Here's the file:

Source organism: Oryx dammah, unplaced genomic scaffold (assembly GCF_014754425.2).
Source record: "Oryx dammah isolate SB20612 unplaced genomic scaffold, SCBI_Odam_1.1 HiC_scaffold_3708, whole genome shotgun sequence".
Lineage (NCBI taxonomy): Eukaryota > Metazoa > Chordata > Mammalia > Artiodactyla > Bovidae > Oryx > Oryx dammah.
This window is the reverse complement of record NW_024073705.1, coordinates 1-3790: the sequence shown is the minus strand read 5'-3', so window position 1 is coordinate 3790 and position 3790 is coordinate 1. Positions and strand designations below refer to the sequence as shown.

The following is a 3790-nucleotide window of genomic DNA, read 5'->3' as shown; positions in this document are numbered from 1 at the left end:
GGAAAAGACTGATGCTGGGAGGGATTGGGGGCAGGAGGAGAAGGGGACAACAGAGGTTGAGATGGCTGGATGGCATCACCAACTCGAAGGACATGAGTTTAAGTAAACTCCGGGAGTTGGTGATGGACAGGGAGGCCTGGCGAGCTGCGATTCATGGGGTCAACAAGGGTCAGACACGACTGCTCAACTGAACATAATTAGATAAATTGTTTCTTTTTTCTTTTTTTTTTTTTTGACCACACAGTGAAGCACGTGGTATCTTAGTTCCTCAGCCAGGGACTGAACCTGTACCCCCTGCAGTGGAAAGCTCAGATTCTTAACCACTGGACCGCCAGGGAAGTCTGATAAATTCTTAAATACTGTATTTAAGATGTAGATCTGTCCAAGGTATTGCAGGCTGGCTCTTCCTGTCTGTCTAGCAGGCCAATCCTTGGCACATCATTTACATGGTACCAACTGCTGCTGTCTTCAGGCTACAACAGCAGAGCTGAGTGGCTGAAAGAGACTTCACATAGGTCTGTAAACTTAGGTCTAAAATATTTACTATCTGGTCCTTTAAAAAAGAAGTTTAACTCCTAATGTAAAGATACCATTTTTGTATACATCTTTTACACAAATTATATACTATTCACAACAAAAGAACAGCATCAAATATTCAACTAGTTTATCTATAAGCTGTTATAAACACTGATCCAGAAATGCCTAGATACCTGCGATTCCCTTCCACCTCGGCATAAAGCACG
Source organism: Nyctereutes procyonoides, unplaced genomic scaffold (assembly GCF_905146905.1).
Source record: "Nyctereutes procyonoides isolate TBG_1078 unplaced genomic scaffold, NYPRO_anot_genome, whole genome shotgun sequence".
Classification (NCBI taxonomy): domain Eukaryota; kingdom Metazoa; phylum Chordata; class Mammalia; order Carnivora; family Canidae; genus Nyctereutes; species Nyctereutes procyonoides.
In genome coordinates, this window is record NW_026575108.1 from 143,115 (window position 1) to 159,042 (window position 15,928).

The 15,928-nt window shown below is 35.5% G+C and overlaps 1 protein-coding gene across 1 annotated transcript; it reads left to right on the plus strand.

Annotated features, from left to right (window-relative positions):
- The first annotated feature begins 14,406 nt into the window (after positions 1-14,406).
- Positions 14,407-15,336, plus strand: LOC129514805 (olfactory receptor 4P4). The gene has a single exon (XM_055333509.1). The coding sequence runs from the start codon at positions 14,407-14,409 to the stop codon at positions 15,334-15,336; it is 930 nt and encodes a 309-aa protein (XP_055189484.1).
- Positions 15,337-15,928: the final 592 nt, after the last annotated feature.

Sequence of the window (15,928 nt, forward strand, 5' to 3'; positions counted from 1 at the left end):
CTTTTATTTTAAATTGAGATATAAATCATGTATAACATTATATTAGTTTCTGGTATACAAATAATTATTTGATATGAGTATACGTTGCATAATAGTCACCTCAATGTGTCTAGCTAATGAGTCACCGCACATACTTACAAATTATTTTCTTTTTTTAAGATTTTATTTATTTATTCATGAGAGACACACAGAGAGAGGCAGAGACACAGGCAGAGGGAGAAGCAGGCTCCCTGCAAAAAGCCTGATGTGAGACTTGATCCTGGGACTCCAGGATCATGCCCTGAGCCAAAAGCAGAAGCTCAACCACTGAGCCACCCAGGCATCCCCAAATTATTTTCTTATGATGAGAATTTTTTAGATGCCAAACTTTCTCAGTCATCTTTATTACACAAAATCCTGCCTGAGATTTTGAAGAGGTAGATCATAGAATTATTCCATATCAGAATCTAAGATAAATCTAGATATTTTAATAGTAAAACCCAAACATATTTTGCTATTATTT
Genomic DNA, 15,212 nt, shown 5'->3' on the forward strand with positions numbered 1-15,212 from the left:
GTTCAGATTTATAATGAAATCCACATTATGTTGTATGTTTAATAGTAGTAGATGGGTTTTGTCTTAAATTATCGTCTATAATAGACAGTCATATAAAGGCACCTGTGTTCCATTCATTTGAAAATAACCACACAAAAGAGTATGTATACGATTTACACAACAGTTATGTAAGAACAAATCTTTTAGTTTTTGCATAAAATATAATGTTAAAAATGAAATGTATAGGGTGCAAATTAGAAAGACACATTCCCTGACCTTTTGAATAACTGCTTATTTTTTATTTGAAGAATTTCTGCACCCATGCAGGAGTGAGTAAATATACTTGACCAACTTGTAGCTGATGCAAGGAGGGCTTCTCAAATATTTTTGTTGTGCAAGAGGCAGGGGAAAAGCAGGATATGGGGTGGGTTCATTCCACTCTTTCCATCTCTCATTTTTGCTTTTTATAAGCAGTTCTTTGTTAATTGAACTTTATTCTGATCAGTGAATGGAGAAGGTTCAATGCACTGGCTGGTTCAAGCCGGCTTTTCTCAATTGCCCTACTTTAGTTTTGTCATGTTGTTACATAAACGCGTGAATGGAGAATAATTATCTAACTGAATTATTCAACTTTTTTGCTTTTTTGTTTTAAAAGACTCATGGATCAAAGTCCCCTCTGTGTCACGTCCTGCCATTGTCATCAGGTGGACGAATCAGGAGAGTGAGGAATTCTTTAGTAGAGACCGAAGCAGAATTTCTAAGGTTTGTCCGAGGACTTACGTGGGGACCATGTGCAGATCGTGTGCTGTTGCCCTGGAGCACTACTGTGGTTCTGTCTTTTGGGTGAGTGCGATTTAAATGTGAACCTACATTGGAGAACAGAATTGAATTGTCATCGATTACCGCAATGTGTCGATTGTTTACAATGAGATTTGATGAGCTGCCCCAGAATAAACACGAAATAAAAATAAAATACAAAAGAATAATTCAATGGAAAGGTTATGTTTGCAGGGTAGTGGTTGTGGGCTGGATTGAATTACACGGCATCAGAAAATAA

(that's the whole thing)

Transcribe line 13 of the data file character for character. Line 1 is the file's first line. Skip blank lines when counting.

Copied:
- The first annotated feature begins 14,406 nt into the window (after positions 1-14,406).